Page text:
North Korea fails to shoot off its mouth

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North Korea fails to shoot off its mouth

North Korea launched two short-range ballistic missiles into the East Sea on March 25, following the end of U.S.-South Korea joint military exercises. Speculation is rising that the North may break its months-long silence to respond to joint exercises by the allies in August. [YONHAP]

North Korea launched two short-range ballistic missiles into the East Sea on March 25, following the end of U.S.-South Korea joint military exercises. Speculation is rising that the North may break its months-long silence to respond to joint exercises by the allies in August. [YONHAP]

 
North Korea allowed major holidays in the United States and China to pass in July without significant remarks or any unusual military movements, raising speculation about the regime's unusual silence.
 
In the past, Pyongyang has marked U.S. Independence Day on July 4 with missile test launches and strongly worded denunciations of Washington. This year, the U.S. holiday passed without comment.
 
In July 2017, the North first successfully launched an intercontinental ballistic missile, which North Korean leader Kim Jong Un described as “a gift” to “American bastards” on their national independence day, according to the Korean Central News Agency (KCNA).
 
On last year's July 4, the North celebrated the third anniversary of that missile test. The same day, senior North Korean diplomat Choe Son Hui, a veteran of negotiations with the United States, issued a statement blaming the United States for the breakdown of dialogue between the two countries.
 
Carried by the KCNA, Choe's statement noted that North Korea had in place a “detailed strategic timetable” to deal with the “long-term threat from the U.S” and accused Washington of pursuing a “hostile policy” towards Pyongyang.
 
Two days later, North Korea fired a ship-to-ship cruise missile from waters off its east coast.
 
However, the United States is not the only country the North has treated with silence in recent months.
 
Holidays in neighboring China, the North’s closest formal ally and main aid benefactor, are usually times when Pyongyang dispatches delegations to Beijing and makes gestures of goodwill. However, Kim congratulated Chinese President Xi Jinping on the centenary of the founding of the Chinese Communist Party with only a message this year.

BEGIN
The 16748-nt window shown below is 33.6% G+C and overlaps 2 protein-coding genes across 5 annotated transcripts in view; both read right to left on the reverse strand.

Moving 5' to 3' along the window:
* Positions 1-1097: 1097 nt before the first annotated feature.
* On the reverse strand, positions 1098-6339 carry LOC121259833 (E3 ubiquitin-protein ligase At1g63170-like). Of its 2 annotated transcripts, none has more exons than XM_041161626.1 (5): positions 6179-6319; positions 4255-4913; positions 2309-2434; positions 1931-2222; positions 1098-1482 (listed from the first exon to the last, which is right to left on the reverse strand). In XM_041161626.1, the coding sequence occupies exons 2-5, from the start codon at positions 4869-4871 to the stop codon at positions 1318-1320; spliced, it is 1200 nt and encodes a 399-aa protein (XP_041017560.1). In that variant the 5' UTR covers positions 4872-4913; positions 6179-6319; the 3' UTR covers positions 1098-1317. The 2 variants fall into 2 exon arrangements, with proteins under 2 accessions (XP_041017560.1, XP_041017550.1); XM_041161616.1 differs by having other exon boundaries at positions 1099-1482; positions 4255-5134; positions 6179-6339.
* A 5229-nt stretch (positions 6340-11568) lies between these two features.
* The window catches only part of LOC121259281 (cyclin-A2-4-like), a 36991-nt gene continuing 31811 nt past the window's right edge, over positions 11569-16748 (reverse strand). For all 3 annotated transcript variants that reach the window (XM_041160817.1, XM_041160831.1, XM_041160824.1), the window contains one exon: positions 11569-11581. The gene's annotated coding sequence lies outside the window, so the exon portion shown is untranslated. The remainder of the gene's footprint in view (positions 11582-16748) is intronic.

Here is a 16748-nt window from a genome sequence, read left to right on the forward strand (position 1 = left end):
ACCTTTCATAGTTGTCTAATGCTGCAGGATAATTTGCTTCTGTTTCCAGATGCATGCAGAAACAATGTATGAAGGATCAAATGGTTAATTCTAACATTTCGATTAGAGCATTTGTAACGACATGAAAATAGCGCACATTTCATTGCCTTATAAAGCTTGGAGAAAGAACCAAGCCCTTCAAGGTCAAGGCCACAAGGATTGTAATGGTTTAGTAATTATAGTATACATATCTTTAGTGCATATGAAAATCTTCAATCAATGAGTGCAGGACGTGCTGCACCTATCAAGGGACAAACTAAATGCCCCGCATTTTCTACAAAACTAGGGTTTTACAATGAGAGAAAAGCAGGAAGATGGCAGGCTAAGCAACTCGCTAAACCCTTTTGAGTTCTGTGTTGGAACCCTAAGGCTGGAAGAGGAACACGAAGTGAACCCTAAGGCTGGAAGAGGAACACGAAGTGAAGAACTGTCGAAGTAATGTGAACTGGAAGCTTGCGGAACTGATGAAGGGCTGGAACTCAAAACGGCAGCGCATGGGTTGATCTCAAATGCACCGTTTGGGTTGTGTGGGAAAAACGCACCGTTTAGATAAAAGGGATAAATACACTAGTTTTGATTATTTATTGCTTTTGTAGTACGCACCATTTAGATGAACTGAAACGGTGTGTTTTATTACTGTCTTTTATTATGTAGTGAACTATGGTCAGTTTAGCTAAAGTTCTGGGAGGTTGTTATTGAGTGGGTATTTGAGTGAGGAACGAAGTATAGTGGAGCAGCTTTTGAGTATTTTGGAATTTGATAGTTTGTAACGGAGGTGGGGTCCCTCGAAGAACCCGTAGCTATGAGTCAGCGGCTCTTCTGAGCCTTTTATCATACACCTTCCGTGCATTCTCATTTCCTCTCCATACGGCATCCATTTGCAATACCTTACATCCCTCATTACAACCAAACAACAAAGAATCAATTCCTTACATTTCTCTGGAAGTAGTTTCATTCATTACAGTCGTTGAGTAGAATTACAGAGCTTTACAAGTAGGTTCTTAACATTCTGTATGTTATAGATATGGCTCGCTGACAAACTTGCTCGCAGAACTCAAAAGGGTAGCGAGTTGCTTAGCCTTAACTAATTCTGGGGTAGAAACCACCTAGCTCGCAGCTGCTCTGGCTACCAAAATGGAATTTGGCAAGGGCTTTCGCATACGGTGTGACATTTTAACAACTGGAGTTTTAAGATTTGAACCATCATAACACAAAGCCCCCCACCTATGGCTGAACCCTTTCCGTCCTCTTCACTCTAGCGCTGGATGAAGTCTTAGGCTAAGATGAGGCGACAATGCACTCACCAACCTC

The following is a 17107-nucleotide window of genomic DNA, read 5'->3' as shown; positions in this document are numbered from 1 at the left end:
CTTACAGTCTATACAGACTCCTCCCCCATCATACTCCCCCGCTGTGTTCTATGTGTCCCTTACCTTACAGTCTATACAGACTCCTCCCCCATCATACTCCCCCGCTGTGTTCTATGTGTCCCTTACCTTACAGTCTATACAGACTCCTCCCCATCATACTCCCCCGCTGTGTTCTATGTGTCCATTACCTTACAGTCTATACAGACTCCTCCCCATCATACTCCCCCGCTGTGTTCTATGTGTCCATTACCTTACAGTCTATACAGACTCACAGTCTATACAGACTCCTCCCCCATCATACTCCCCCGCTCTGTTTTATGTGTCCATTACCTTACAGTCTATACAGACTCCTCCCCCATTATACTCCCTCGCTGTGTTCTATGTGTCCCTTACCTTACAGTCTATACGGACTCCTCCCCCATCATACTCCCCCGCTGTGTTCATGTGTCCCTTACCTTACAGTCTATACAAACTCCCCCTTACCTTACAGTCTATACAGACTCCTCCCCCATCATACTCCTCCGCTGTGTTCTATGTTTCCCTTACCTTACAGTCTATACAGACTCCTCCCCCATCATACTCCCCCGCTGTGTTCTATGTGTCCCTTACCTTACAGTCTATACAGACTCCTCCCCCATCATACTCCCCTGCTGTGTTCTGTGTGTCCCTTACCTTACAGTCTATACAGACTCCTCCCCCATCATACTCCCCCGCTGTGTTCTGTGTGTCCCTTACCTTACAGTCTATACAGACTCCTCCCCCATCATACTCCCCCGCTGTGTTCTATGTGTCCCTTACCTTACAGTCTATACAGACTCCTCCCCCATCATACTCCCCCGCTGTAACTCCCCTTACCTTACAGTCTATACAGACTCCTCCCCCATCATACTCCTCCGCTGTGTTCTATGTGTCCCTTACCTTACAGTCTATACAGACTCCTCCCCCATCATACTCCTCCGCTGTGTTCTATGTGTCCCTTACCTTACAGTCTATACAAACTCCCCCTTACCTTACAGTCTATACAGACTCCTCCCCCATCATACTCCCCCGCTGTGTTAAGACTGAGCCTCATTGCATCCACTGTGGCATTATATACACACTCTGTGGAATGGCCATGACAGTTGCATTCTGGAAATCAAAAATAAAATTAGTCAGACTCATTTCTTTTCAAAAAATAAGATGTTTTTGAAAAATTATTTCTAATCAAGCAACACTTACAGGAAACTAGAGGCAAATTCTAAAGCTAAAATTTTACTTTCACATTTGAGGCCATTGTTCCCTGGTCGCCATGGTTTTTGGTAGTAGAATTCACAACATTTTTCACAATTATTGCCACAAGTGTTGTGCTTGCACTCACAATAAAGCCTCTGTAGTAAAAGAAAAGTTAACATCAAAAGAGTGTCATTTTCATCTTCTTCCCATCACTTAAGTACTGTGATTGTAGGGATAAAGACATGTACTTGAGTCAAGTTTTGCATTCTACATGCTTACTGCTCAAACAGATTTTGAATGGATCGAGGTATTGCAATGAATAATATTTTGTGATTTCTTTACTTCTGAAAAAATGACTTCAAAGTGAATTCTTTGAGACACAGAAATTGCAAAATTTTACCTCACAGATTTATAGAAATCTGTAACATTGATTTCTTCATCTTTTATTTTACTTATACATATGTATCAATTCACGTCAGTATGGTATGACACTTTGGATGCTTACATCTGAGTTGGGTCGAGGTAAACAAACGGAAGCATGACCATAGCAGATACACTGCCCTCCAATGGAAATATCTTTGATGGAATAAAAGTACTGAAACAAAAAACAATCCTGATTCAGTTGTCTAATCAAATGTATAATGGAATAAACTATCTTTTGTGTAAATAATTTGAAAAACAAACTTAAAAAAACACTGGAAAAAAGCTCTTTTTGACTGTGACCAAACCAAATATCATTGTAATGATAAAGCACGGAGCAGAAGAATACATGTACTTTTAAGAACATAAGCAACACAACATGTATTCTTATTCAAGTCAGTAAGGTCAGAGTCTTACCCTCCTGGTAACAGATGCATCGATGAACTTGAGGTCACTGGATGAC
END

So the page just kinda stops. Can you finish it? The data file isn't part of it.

As an illustration of the North’s deepening silence in recent months, even its reliably strident denunciations of the United States have been shorter, though no less cutting.
 
On March 16, when the North Korean leader’s sister Kim Yo-jong and Choe issued statements targeting the United States, their statements were 2,041 and 1,337 characters long, respectively. However, when Kim issued a statement rejecting further dialogue with the United States on June 22, it was only 173 characters long – or four sentences.
 
Some analysts attribute the North’s neglect of its main outside foe and ally to a focus on domestic troubles.
 
A government official who was previously involved in North Korean denuclearization efforts said on condition of anonymity, “Although the North’s traditional strategy to strengthen its negotiating stance vis-à-vis the United States is to undertake a major provocation after the U.S. presidential election, it appears that internal conditions and the ongoing economic crisis is preventing it from doing that.”
 
However, just as the North broke its silence following the inauguration of U.S. President Joe Biden by launching multiple short-range ballistic missiles after joint U.S.-South Korea military exercises concluded in March, it remains possible that the North will once again respond to joint exercises in August with renewed demonstrations of force.

BY MICHAEL LEE,PARK HYUN-JU [lee.junhyuk@joongang.co.kr]
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